Closed end rivets

Discussion in 'Boatbuilding' started by danilo, Jan 18, 2012.

  1. danilo
    Joined: Jan 2012
    Posts: 8
    Likes: 0, Points: 0, Legacy Rep: 10
    Location: suriname

    danilo Junior Member

    Hi guys,

    I am wondering how good the closed end rivets are to re-rivet a aluminum boat.
    Does anyone have any experience with this ?
    I'm gathering info because i wanna re-rivet a aluminum boat.
    Do they form a water tight construction ? What is the expected lifespan compared to the original rivets ?

    Thanks
     
  2. gonzo
    Joined: Aug 2002
    Posts: 13,613
    Likes: 383, Points: 93, Legacy Rep: 2031
    Location: Milwaukee, WI

    gonzo Senior Member

    What is a closed end rivet?
     
  3. Paul Anthony
    Joined: Jun 2007
    Posts: 7
    Likes: 2, Points: 0, Legacy Rep: 52
    Location: Orlando

    Paul Anthony Junior Member

    [​IMG]

    A closed end, blind, pop rivet. I would recommend a high strength version for sheet aluminum or any soft, thin material. I worked at Fastenal for several years
     
    2 people like this.
  4. waikikin
    Joined: Jan 2006
    Posts: 2,301
    Likes: 94, Points: 58, Legacy Rep: 871
    Location: Australia

    waikikin Senior Member

  5. Mr Efficiency
    Joined: Oct 2010
    Posts: 7,765
    Likes: 273, Points: 83, Legacy Rep: 702
    Location: Australia

    Mr Efficiency Senior Member

    The steel mandrel type would have to be excluded for sure. Need to talk to a manufacturer to find out about what alloys ( or pure aluminium) are available best suited to the job. I have never seen a rivetted aluminium boat with pop rivets, whether that is just a cosmetic thing, I don't know. The tolerances for diameter and roundness of the hole would be pretty tight to stay watertight, I think. Sounds like a tough job.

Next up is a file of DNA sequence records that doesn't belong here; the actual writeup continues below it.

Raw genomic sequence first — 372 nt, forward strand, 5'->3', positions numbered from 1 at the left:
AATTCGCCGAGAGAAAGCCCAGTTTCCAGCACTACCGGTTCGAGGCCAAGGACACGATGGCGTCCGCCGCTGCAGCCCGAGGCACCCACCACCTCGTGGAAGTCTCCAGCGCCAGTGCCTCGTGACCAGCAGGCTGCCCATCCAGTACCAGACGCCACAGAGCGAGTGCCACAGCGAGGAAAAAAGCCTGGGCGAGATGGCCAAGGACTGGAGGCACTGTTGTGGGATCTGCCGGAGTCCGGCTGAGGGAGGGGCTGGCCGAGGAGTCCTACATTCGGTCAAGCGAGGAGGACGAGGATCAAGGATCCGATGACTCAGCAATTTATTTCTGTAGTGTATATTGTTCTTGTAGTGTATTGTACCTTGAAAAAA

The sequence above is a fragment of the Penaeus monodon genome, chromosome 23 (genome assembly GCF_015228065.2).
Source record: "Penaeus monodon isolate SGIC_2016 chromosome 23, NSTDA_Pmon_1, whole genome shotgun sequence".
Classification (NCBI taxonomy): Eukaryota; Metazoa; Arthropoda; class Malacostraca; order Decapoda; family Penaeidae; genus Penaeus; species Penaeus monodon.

6. waikikin
    Joined: Jan 2006
    Posts: 2,301
    Likes: 94, Points: 58, Legacy Rep: 871
    Location: Australia

    waikikin Senior Member

    1 person likes this.
  7. Mr Efficiency
    Joined: Oct 2010
    Posts: 7,765
    Likes: 273, Points: 83, Legacy Rep: 702
    Location: Australia

    Mr Efficiency Senior Member

    Hmmm...I dunno. That video was pretty damned unimpressive, no close ups at all. Riveted aluminium boats went out with valve radios in Australia, everything from the mid 60's on was welded, below waterline anyhow. I suspect pop rivets need something stronger than alloy mandrels to pull them up nice and tight. OK for temporary repairs, maybe, with pop rivets, but if there was a pop rivet system that worked for boats long term we'd have seen it on production boats where rivets are still in fashion, like north America.
     
    1 person likes this.
  8. waikikin
    Joined: Jan 2006
    Posts: 2,301
    Likes: 94, Points: 58, Legacy Rep: 871
    Location: Australia

    waikikin Senior Member